Chicken strips can be one of the biggest causes of embarrassment for riders and may even be a safety risk.
In case you’ve been riding in a vacuum, “chicken strips” is a term for the shiny, unused part of a motorcycle tyre’s tread.
They signify that the rider hasn’t leaned the bike over very far in the corners and are therefore testament to their apparent lack of talent and bravery, hence the term “chicken”.
Chicken strips can be a source of ridicule and embarrassment among the riding fraternity.
But there is far more to it than that.
For a start, there can be a big difference in chicken strips on the front and rear tyres.
Talented/brave riders with no chicken strips on the back can still have chicken strips on the front.
And vice versa.
These are more testament to the riding style of the rider.
No chicken strips on the back, but strips on the front may mean the rider brakes early, turns in late and gets on the gas early while the bike is still leaned over.
No strips on the front, but strips on the back means they go hard into a corner and get on the gas later when the bike is upright again.
But even brave and talented riders can still have chicken strips.
Different tyres and bikes
It can depend on the type of motorcycle and the type of tyres.
Some bikes, usually cruisers, run out of cornering clearance thanks to low footpegs, exhaust, side/centre stands and other hard parts.
So the bike can never use the full width of the tread.
Adventure bikes can be the opposite with high pipes and pegs that will never obstruct cornering clearance.
However, their knobby tyres can become really squeamish when run right out to the tread edge.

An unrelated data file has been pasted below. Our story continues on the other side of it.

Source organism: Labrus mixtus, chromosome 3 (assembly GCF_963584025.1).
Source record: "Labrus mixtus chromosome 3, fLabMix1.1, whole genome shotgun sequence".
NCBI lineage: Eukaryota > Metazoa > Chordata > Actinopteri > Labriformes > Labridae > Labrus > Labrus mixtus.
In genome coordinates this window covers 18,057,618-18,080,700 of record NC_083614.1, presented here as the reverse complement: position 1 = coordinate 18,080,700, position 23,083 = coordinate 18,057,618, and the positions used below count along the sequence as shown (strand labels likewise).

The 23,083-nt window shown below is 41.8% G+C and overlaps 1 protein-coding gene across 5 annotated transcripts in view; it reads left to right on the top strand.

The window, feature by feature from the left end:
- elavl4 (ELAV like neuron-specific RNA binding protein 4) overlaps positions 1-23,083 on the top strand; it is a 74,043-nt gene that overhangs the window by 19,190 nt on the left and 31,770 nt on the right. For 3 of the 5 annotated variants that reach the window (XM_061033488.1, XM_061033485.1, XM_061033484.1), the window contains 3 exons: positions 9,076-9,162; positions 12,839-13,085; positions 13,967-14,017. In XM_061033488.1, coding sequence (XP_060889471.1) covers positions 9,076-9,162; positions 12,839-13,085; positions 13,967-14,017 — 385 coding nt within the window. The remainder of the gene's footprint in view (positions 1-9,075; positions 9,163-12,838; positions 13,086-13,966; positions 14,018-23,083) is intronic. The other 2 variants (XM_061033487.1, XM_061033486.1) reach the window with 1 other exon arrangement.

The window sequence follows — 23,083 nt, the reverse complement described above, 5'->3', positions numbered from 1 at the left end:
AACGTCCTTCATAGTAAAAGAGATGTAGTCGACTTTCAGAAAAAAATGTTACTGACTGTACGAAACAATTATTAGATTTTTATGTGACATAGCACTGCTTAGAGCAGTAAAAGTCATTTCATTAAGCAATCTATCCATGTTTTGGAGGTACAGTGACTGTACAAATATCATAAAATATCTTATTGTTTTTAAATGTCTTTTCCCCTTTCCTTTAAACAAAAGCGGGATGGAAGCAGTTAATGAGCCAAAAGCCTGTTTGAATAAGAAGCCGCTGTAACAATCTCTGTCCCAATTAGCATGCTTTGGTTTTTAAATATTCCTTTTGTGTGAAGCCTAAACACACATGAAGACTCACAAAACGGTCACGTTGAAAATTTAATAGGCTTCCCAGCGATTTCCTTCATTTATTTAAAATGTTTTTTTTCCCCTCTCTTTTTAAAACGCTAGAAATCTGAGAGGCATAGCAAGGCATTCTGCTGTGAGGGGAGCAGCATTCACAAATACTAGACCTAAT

Tyre profile can also affect chicken strips.
Usually low and wide tyres such as on sports bikes and some cruisers provide a flatter characteristic to the tyre which makes it easier to use the full width of the tread.
Taller and narrower touring and adventure tyres have a much rounder cross section which makes it more difficult to use the full tread width.
How to delete chicken strips
If you still bow to peer pressure and are concerned about the chicken strips on your tyres, don’t get the power sander out! That is just destroying your tyres.
Instead, we suggest heading to a track where you can explore the tread limits much easier and with more safety.
Chicken strips are slippery as the tread has not been “broken in”.
So trying to delete your strips can result in exposing your bike to slippery parts of your tyre with obvious safety issues.
The glossy and slippery tread surface should be treated with respect and caution.
The best way to break in a tyre or to lose that gloss on the edge of your tread is to heat up the tyres.
That doesn’t necessarily mean leaning it over. A long-distance high-speed highway ride will heat the entire width of the tyre, even though the tread edge has not touched the road surface.
So before you go exploring the limits of your tread and lean angle, go for a long ride, then gradually start leaning more and more.